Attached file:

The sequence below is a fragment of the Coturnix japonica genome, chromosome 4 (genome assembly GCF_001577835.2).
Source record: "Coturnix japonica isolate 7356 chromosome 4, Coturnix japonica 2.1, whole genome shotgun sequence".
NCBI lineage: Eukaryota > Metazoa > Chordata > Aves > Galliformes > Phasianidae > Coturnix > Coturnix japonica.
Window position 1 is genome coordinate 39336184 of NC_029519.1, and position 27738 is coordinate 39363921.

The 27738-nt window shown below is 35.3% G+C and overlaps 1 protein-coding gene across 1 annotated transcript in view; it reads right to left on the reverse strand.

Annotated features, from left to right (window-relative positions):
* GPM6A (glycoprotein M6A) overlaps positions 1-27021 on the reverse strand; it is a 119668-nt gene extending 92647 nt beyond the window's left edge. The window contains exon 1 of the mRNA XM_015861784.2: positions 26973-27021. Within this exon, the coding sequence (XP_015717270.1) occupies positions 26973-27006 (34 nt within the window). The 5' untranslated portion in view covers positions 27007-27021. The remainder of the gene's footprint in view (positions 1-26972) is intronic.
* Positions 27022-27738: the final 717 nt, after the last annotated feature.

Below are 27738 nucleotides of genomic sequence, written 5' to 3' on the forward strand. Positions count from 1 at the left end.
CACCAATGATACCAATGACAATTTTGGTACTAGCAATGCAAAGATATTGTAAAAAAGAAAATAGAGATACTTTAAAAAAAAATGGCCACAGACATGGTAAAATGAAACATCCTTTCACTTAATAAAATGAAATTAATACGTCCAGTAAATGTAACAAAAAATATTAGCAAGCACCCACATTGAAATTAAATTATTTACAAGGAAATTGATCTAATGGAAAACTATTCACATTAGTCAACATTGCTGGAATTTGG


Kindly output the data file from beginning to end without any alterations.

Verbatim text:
The sequence below is a fragment of the Coturnix japonica genome, chromosome 4 (genome assembly GCF_001577835.2).
Source record: "Coturnix japonica isolate 7356 chromosome 4, Coturnix japonica 2.1, whole genome shotgun sequence".
NCBI lineage: Eukaryota > Metazoa > Chordata > Aves > Galliformes > Phasianidae > Coturnix > Coturnix japonica.
Window position 1 is genome coordinate 39336184 of NC_029519.1, and position 27738 is coordinate 39363921.

The 27738-nt window shown below is 35.3% G+C and overlaps 1 protein-coding gene across 1 annotated transcript in view; it reads right to left on the reverse strand.

Annotated features, from left to right (window-relative positions):
* GPM6A (glycoprotein M6A) overlaps positions 1-27021 on the reverse strand; it is a 119668-nt gene extending 92647 nt beyond the window's left edge. The window contains exon 1 of the mRNA XM_015861784.2: positions 26973-27021. Within this exon, the coding sequence (XP_015717270.1) occupies positions 26973-27006 (34 nt within the window). The 5' untranslated portion in view covers positions 27007-27021. The remainder of the gene's footprint in view (positions 1-26972) is intronic.
* Positions 27022-27738: the final 717 nt, after the last annotated feature.

Below are 27738 nucleotides of genomic sequence, written 5' to 3' on the forward strand. Positions count from 1 at the left end.
CACCAATGATACCAATGACAATTTTGGTACTAGCAATGCAAAGATATTGTAAAAAAGAAAATAGAGATACTTTAAAAAAAAATGGCCACAGACATGGTAAAATGAAACATCCTTTCACTTAATAAAATGAAATTAATACGTCCAGTAAATGTAACAAAAAATATTAGCAAGCACCCACATTGAAATTAAATTATTTACAAGGAAATTGATCTAATGGAAAACTATTCACATTAGTCAACATTGCTGGAATTTGG